Well, Dad, if you are reading this you know I have gone to a better place. I guess it was just meant to be. Please look out for Stephanie and Claire. They are surrounded by a lot of family and love, and they should be good. You have been a great Dad, and I couldn't have asked for anything better. I think I have grown up to be a pretty good son, too. You have made leaps and bounds in your spirituality. I am very proud of you. I just want you to know that I loved you, Mom, Hunter and Mattie very much.
Life is not the same for the Patterson family these days. But, in some sense it is. "We're still strong in our faith," Frank says. "We work as youth leaders in the church, carrying on Jayton's ministry."
In addition, Mattie just graduated from William & Mary University in May and is off to the Philippines to attend the Baptist Theological Seminary -- a sure sign of Jayton's influence. Stephanie went back to school to earn a college degree -- something Jayton always wanted her to do -- and now she's moving to Camp Lejeune in Jacksonville, North Carolina, to begin work for the Marines. And, little Claire just finished pre-school and will start kindergarten in the fall.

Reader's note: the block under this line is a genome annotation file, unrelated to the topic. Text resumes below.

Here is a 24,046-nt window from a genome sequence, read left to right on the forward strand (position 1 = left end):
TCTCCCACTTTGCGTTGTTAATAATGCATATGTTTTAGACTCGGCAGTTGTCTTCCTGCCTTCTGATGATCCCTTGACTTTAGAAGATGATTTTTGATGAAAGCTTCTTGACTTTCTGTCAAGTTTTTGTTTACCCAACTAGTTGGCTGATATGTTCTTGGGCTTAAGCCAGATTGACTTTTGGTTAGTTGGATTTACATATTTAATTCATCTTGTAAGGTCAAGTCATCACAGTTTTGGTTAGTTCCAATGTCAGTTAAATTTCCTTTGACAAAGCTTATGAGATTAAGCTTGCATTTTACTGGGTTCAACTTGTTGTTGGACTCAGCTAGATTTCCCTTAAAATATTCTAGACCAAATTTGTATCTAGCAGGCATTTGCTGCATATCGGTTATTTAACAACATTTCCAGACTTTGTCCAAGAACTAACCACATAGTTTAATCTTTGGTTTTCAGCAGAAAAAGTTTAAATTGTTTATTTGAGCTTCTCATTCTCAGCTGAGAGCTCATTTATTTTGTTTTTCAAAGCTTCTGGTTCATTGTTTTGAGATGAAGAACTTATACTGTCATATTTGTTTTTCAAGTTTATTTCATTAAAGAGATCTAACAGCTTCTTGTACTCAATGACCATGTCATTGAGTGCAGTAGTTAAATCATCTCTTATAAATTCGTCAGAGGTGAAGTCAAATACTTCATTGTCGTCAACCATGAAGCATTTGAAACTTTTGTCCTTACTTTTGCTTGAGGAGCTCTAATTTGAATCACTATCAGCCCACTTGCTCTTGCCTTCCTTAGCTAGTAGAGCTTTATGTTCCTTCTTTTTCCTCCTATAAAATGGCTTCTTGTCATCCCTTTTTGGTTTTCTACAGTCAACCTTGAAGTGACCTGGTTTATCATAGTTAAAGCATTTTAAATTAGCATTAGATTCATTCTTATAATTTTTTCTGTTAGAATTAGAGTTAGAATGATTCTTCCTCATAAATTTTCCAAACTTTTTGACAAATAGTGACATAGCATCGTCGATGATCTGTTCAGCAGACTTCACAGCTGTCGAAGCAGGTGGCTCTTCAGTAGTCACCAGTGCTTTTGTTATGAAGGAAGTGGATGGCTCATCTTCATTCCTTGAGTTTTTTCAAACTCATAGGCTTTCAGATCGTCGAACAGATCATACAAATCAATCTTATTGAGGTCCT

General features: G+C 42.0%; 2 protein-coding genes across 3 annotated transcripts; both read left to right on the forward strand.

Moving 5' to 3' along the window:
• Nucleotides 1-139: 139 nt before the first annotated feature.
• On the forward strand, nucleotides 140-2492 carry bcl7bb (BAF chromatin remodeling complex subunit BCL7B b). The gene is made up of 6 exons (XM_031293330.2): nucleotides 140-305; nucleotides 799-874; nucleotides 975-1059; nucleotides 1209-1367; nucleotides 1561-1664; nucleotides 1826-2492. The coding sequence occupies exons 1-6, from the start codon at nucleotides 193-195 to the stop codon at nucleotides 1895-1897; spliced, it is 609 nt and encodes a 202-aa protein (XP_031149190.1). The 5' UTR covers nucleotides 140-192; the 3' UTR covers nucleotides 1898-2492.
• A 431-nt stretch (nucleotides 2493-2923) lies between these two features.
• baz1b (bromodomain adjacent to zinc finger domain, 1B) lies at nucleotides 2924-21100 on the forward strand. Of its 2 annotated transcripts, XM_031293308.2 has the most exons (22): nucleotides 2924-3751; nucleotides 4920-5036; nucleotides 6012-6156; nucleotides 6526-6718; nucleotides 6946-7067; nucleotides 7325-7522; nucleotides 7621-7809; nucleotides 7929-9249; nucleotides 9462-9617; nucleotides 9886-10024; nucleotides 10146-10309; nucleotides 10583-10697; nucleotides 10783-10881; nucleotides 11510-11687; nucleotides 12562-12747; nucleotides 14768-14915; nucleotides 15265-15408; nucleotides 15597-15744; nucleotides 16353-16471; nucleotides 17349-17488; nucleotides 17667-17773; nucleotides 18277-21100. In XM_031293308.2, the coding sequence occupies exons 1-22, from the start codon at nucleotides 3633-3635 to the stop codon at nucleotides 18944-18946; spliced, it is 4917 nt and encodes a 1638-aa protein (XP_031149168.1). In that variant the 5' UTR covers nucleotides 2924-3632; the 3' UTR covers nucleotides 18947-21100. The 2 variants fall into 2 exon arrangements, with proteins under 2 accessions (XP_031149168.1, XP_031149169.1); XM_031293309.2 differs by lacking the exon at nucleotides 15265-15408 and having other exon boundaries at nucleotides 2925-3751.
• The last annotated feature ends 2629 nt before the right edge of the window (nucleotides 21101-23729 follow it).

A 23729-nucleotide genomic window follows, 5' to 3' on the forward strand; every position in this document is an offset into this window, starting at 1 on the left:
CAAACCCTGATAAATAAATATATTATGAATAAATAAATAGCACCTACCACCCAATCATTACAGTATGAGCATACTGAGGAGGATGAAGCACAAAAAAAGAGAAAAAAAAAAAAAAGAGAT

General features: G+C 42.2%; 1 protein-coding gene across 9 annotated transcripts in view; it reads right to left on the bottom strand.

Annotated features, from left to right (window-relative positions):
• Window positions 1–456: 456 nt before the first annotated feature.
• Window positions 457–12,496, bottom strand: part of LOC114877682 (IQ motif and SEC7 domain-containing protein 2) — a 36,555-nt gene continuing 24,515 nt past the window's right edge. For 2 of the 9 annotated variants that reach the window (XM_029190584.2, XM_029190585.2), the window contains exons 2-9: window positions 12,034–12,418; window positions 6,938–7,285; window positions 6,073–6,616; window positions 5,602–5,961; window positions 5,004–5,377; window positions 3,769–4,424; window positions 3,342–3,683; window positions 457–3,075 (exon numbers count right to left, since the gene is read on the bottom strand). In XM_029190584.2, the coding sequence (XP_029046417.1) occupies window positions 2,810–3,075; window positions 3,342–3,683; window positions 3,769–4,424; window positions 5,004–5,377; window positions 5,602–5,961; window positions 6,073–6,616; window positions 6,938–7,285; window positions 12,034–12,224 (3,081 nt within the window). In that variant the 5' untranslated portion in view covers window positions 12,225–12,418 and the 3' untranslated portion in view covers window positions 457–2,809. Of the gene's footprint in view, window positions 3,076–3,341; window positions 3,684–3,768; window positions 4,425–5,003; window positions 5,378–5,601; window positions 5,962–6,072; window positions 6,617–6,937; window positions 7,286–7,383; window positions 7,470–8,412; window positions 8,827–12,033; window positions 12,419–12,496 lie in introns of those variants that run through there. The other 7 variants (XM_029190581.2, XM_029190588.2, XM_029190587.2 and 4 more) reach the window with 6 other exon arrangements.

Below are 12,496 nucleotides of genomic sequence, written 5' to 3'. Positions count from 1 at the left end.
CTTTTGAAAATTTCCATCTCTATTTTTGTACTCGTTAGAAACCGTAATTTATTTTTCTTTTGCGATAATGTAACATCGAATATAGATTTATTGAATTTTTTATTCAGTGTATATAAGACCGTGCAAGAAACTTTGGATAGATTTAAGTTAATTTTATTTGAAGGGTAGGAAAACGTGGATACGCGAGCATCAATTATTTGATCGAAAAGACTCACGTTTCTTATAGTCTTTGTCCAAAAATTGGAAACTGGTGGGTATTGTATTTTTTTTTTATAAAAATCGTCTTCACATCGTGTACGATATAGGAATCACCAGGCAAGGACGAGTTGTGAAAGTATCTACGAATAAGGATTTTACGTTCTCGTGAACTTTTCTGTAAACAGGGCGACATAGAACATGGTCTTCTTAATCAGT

But, while life goes on, there is no doubt that the family still misses Jayton and feels a sense of loss not having him here. In addition to the loss his family feels, the Kingdom of Christ also misses him. Was Jayton called to preach? Who can know for sure, but the One who calls? If not a pastor, a good and godly layman, a deacon like his father, or like his mother a minister to youth. Like his other family, his Bluefield College family will always wonder what might have been.
A stanza of the Marines' Hymn asserts, "If the Army or the Navy ever look on heaven's scenes, they will find the streets are guarded by United States Marines." Pushing past the patriotic verve and military machismo, Sgt. Jayton Patterson surely is at home there in the service of Christ.